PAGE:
MOUNDSVILLE, W.Va. — Grave Creek Mound Archaeological Complex in Moundsville is pleased to present archaeologist Amanda Valko as the first speaker of its monthly Lecture and Film Series in 2022 on Thursday, March 31, 2022, at 7 p.m. Valko’s lecture, “How I Became an Archaeologist,” will share her experiences building a career as a professional archaeologist, having started as a volunteer. The program is free and open to the public.

Valko received a B.S. in dietetics from Indiana University of Pennsylvania and began her career as a dietitian. An avid interest in archaeology led to membership in the Society for Pennsylvania Archaeology, where she had the opportunity to participate in archaeological excavations. With experience came leadership roles, including leading work on archaeological excavations and being elected state-wide president of the Society for Pennsylvania Archaeology. Her passion for archaeology directed her path to earning an M.A. in anthropology with a focus in archaeology at Kent State University in Kent, Ohio. Drawing on her previous career as a dietitian, her master’s thesis examined “The Prehistoric Diet and Nutritional Status of the Wylie Site Inhabitants. ”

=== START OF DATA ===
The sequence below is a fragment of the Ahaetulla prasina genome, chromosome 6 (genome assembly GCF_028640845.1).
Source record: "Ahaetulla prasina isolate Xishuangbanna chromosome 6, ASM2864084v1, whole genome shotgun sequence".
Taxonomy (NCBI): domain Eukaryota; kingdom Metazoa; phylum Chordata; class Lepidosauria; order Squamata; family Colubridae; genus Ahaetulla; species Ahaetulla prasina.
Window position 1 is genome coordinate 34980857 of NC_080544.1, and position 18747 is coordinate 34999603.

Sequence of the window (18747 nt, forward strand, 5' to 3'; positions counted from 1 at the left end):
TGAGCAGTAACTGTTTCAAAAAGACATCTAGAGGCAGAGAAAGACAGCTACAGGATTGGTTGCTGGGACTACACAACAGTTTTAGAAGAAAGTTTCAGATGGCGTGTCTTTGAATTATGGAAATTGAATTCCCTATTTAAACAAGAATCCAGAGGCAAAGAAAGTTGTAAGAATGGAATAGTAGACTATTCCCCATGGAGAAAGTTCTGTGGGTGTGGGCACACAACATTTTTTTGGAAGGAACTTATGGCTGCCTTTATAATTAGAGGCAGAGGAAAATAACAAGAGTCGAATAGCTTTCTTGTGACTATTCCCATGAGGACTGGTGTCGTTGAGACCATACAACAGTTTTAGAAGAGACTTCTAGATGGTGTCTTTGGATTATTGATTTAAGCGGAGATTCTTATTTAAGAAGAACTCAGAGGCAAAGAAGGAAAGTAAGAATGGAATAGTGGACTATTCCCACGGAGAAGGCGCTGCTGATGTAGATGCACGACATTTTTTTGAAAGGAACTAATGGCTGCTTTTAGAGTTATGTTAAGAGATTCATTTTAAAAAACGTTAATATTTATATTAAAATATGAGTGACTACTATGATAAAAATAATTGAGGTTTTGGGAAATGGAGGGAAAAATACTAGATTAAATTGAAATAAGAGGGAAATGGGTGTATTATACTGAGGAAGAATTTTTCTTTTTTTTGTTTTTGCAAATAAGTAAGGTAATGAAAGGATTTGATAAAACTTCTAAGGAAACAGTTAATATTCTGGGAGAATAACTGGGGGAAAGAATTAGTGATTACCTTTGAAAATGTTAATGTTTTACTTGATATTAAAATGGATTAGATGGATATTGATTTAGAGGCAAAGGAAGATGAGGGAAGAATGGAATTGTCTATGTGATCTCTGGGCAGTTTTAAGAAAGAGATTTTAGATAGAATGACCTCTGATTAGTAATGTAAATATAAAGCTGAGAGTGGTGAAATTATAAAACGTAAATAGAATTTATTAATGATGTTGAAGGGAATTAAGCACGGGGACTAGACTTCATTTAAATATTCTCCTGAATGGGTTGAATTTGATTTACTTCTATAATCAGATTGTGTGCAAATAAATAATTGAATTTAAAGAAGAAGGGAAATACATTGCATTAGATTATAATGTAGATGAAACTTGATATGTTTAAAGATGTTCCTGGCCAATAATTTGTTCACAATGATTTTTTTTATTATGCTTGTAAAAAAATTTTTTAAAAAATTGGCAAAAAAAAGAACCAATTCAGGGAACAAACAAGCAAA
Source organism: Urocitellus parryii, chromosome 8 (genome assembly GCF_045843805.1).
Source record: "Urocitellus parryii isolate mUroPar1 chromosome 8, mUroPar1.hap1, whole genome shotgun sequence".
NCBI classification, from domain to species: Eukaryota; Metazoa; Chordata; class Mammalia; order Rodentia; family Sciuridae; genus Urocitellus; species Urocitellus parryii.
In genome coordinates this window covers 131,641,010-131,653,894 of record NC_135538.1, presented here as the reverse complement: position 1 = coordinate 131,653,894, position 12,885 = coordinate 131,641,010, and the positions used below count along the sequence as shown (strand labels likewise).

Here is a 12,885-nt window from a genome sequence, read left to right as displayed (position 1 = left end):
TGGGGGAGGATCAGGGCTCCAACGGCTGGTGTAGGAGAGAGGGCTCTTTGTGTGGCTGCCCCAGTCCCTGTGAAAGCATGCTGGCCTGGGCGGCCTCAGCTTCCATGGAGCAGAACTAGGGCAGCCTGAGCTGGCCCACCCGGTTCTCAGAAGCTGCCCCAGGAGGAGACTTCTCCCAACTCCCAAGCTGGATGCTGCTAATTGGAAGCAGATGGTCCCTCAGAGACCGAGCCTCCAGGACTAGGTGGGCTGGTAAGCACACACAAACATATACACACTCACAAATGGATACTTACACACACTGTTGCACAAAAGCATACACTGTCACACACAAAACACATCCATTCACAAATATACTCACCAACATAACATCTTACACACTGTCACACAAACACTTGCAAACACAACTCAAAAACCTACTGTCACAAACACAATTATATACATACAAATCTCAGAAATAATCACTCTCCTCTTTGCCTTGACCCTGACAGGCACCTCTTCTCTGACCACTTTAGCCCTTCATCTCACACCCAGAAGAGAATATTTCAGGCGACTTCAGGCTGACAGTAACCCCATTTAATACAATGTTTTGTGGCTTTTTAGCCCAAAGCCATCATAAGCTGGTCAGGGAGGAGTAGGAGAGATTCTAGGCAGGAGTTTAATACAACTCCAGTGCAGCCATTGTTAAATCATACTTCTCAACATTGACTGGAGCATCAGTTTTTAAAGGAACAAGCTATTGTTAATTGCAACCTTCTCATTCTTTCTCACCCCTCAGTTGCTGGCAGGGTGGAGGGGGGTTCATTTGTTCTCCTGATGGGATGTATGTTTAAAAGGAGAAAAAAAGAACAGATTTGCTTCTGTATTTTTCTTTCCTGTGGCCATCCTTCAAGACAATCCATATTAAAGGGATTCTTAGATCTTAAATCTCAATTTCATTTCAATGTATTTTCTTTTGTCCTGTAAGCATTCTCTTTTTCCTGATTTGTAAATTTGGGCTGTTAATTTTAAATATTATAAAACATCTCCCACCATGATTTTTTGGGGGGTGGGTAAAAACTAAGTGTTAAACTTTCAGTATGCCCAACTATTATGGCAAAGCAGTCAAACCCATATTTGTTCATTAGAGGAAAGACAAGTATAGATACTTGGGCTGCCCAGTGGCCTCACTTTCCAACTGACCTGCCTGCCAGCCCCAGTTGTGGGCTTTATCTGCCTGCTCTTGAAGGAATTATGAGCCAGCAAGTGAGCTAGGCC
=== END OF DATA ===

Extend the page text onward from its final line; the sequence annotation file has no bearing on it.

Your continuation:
Valko’s interest in foodways of the past has continued. Visitors to Archaeology Day held each October at Grave Creek may remember meeting her and her husband, Brian Fritz, elbow-deep in a barrel of water demonstrating soil flotation. Flotation, in a nutshell, is used to process soil samples by rinsing away fine particles of clay and silt while recovering small archaeological items such as seeds and small bones that can be fascinating clues to prehistoric diets. 

The Wylie Site, located near Washington, Pa., dates to around A.D. 1000-1550, and is identified as an Early and Middle Monongahela site. Valko will also describe several other important sites where she has worked, but also what it is like to conduct everyday field surveying and lab work.  

            Operated by the West Virginia Department of Arts, Culture and History, Grave Creek Mound Archaeological Complex features one of the largest conical burial mounds built by the Adena people between 250 – 150 B.C. and ranks as one of the largest earthen mortuary mounds anywhere in the world. Exhibits and displays in the Delf Norona Museum interpret what is known about the lives of these prehistoric people and the construction of the mound. The complex also houses the West Virginia Archaeological Research and Collections Management Facility.

Admission to Grave Creek Mound Archaeological Complex is free. The Delf Norona Museum, located at 801 Jefferson Avenue, is open 9 a.m. to 5:00 p.m. Tuesday through Saturday and closed Sunday and Monday. Access to the Mound and other outdoor areas closes at 4:30 pm. 

For more information about activities and programs at Grave Creek Mound, contact Andrea Keller, cultural program coordinator, at (304) 843-4128 or [email protected] or visit www.facebook.com/gravecreekmound and www.twitter.com/gravecreekmound.